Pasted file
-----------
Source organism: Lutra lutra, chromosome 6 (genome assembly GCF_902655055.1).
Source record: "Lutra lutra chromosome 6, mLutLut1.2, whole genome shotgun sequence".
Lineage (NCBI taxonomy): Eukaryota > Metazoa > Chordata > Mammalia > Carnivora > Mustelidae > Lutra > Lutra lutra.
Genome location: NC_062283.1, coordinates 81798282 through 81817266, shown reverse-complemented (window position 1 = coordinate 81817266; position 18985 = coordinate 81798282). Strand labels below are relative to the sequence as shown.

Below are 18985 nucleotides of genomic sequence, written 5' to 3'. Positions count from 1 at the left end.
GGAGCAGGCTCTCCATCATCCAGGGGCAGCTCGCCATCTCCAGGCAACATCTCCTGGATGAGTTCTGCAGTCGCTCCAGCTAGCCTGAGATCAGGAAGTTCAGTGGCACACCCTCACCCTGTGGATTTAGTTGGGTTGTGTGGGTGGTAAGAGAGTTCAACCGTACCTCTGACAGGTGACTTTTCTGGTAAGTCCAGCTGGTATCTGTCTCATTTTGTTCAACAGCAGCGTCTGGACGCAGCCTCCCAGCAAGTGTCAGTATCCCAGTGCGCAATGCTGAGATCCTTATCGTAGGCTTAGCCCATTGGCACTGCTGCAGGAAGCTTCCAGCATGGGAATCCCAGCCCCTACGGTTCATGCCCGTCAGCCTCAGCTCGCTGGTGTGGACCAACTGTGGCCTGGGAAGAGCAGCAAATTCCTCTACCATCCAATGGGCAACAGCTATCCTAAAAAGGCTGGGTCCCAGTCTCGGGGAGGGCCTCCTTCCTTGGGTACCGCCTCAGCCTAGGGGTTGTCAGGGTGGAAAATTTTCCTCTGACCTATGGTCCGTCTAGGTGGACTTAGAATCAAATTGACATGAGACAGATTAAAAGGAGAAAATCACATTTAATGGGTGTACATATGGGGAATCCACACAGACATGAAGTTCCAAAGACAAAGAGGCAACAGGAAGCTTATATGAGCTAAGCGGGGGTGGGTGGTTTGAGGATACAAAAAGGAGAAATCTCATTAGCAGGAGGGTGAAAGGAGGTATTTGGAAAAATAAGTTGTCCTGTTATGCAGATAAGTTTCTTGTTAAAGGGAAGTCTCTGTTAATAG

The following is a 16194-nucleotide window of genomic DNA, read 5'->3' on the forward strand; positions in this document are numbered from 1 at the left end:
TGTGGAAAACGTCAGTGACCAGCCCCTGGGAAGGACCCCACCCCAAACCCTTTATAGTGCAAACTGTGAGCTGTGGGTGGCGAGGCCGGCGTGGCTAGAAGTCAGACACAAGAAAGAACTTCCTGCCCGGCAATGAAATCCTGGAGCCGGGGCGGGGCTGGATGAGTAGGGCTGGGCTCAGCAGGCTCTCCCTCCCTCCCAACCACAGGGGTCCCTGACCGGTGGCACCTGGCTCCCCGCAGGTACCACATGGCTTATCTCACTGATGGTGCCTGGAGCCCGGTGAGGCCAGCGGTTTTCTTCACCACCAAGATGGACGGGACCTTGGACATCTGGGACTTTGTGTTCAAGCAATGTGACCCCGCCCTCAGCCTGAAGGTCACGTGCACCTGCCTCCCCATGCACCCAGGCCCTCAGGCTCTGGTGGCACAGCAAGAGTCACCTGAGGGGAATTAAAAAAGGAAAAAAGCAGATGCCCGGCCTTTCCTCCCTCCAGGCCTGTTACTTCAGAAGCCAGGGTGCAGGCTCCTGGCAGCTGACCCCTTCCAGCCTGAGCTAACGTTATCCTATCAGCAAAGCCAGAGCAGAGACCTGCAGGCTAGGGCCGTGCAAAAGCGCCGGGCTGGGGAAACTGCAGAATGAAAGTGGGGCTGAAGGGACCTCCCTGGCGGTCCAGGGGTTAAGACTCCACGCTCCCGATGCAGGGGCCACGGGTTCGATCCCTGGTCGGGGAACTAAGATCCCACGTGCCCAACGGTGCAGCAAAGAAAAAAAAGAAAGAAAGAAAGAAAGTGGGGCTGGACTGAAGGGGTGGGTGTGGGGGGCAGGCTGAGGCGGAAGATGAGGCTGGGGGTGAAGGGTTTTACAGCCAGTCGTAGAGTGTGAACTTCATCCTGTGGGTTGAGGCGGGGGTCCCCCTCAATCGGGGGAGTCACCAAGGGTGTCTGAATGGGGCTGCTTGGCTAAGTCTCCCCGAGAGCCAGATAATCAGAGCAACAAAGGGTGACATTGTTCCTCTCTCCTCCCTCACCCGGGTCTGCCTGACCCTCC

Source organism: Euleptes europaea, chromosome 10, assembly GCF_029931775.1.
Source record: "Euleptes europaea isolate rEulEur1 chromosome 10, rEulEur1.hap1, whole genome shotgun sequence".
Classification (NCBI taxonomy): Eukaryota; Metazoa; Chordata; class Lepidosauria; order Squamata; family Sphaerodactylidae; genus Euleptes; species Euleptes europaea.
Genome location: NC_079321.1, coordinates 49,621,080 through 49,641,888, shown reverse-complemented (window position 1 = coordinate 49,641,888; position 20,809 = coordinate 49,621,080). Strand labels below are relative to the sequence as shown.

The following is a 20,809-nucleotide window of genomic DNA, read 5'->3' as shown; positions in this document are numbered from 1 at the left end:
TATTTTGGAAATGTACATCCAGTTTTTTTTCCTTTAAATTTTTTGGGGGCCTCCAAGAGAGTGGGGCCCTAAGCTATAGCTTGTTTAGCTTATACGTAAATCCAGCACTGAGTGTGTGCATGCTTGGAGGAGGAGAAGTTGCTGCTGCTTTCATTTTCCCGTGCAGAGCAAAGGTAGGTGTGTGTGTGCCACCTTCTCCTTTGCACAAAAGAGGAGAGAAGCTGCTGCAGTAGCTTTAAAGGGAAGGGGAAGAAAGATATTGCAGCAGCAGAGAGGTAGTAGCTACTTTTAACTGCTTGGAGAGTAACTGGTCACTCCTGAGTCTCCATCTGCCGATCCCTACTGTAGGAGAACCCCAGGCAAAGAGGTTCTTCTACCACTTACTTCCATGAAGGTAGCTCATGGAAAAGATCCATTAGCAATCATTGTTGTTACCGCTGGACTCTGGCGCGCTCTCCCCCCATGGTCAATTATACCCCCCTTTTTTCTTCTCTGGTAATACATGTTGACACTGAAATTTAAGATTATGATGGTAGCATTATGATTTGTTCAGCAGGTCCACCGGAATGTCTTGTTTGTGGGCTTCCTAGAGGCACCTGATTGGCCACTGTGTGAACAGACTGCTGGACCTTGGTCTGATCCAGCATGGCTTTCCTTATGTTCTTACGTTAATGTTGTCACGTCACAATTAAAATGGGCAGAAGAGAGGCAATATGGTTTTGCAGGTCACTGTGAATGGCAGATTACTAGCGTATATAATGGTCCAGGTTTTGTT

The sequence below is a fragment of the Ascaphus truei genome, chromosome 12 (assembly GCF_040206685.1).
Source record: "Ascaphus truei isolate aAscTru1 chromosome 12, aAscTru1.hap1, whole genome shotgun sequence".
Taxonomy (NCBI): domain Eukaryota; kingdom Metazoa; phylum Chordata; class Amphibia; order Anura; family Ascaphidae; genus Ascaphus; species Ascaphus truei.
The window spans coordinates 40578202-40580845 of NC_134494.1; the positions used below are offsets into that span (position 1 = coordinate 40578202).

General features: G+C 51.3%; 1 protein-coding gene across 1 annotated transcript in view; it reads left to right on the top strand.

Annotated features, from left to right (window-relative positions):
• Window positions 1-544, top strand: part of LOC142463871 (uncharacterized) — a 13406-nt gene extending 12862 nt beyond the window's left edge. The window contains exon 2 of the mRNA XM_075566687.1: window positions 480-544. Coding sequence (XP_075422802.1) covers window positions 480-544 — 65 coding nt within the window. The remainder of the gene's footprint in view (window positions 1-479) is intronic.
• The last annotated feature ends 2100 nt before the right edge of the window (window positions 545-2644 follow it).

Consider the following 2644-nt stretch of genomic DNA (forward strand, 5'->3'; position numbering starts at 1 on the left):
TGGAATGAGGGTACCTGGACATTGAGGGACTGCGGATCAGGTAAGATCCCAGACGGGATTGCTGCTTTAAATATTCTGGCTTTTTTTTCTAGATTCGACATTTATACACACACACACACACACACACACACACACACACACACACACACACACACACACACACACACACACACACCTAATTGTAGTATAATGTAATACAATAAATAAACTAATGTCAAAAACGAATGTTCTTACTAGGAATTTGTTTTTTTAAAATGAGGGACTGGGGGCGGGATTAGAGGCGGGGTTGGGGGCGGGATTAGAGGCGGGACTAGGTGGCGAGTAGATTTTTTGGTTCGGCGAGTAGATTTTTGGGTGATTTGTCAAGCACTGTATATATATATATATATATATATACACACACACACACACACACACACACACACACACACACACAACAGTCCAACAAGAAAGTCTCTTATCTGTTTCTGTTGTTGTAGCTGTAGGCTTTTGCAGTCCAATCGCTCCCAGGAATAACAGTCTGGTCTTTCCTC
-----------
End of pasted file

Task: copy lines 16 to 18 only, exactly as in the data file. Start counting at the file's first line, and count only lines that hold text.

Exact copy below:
Source record: "Ascaphus truei isolate aAscTru1 chromosome 12, aAscTru1.hap1, whole genome shotgun sequence".
Taxonomy (NCBI): domain Eukaryota; kingdom Metazoa; phylum Chordata; class Amphibia; order Anura; family Ascaphidae; genus Ascaphus; species Ascaphus truei.
The window spans coordinates 40578202-40580845 of NC_134494.1; the positions used below are offsets into that span (position 1 = coordinate 40578202).